For some of the episodes, she found English subtitles, which makes the translation into Chinese comparatively easier. But for some of the episodes, she has only found Russian subtitles.

“We translate the Russian subtitles into English and then into Chinese, which largely relies on us being familiar with the mythology and the dramas’ storylines. Then we have people who major in Hindi language as well as experts in Indian mythology double check the subtitles.”

Naagin’s stories about revenge and love have helped attract a new following for Indian dramas in China.

Although she cannot guarantee that the translation is perfect, Yang is confident that the viewers recognize the volunteers’ hard work. There were times when some of the episodes they translated were used in classes for college students who major in Hindi language.

Besides DKDM, other fairly watched Indian dramas in China include Mahabharat, a Hindi-language mythological drama series that premiered in 2013 and Buddhaa - Rajaon Ka Raja (Buddhaa - The King of Kings), which first aired in 2013.

Although Indian productions are still niche to Chinese audiences, there have been some well-known works. For example, the movie 3 Idiots, a 2009 comedy starring Aamir Khan, is well known and liked by many Chinese.

Khan, one of India’s most celebrated film actors, has a sizeable number of fans in China.

On Sina Weibo, Khan has 30,000 followers even though his account was created less than a month ago. His visit to China last month to promote his new film Dangal witnessed an immense following, the Sina Entertainment reported.

Besides the language barrier, the biggest challenge for Indian dramas to gain popularity in China is the cultural differences. “In China, there is still a lack of interest and literature about Indian culture. People’s knowledge of India is not objective enough,” Yang said.

For Jin Chao, 28, favorite Indian TV series is also DKDM, because of its “slow tempo, vigorous emotions, and a theatre- like quality.”

Before watching the dramas, Jin had also read Indian literature, including Mahabharata, one of the two major Sanskrit epics of ancient India. “I think they are a good combination of imagination, poetry and metaphysics,” Jin said.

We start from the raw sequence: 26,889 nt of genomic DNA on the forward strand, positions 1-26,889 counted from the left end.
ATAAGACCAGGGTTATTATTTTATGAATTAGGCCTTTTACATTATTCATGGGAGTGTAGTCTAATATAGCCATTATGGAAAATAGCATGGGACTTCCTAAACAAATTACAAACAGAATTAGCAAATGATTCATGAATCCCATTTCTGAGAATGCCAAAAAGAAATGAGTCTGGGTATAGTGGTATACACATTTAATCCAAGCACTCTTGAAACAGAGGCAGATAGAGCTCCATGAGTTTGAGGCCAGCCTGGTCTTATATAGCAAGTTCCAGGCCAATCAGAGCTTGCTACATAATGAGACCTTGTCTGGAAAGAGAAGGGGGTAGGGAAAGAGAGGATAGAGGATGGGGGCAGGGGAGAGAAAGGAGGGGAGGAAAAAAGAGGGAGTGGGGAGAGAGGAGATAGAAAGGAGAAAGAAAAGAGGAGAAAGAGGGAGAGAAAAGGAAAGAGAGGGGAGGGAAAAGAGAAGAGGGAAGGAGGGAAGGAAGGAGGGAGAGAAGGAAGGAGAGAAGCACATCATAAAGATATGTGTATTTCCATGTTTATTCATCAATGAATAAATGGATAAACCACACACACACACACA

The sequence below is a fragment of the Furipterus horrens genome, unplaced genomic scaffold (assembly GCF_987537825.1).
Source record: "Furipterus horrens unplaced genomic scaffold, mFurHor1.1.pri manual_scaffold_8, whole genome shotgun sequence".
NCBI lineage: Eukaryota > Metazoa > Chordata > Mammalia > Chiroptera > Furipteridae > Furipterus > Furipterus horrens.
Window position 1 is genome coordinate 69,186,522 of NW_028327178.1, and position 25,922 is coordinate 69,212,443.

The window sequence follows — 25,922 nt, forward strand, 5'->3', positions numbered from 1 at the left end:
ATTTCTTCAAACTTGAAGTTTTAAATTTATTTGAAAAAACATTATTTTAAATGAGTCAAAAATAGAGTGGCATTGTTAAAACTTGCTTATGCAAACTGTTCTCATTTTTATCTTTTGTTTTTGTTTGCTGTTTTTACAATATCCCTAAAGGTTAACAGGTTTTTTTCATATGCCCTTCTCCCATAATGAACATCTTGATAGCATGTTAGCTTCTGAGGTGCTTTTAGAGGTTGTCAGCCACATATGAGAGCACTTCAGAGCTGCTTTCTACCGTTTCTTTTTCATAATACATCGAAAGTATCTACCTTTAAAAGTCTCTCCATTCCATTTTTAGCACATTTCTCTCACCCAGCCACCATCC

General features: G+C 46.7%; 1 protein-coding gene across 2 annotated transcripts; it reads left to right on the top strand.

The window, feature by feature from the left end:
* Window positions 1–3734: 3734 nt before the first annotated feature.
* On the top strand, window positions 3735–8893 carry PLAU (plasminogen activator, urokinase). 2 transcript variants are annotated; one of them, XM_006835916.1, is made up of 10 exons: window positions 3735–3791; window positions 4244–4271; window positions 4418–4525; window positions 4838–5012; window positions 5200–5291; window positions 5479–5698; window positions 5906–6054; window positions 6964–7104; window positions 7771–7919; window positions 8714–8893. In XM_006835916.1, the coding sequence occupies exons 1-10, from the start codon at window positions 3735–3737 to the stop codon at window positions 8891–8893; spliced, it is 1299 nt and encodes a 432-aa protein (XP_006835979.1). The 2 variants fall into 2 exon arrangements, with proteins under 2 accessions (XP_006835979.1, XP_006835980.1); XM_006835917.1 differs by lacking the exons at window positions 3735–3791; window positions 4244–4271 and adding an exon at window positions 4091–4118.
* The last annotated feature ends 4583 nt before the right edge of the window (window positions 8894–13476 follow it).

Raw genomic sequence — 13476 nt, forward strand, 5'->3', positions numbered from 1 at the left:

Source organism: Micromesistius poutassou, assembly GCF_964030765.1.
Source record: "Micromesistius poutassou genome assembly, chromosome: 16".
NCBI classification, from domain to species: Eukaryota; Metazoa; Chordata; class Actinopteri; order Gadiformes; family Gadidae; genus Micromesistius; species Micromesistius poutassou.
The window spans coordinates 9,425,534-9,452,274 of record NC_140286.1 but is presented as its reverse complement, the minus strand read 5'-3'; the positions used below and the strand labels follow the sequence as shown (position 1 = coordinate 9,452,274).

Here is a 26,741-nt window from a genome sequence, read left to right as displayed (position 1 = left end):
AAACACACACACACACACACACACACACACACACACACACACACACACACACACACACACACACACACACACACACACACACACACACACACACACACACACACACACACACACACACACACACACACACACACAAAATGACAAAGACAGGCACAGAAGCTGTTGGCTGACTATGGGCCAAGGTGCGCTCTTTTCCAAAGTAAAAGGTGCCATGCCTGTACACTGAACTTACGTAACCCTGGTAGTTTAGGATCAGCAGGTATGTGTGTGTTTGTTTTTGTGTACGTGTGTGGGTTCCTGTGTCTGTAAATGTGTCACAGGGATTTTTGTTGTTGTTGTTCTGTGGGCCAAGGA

Buddhism, which entered China from India a long time ago, has shaped Chinese culture in a wide range of areas including literature, philosophy, art and politics. This allows the Chinese audience to sense familiarity in the Indian culture, Jin said. For example, there are a number of words in Chinese that come from Sanskrit.

Therefore, in addition to the Chinese subtitles, Yang and the group have made extra notes for DKDM in more than 600,000 Chinese characters to help the audience better understand the Indian culture and its mythology.

“There are a lot of metaphors and high-level terminology that originate from their religions,” Yang said.

Qing’s interest in Indian mythology comes from the Buddhism stories told to her by her grandmother in her childhood. She also stressed that getting a hold of the country’s cultural background is a necessity to truly enjoy the Indian dramas.

“Everybody knows that both China and India are among the greatest ancient civilizations in the world. However, compared to what they know about the countries from the West or other Asian countries such as Japan, what many Chinese know about India is still limited to the simple introductions in textbooks,” Qing said. “I hope that there will be a massive import of Indian films and dramas in the future.”

(With PTI Inputs)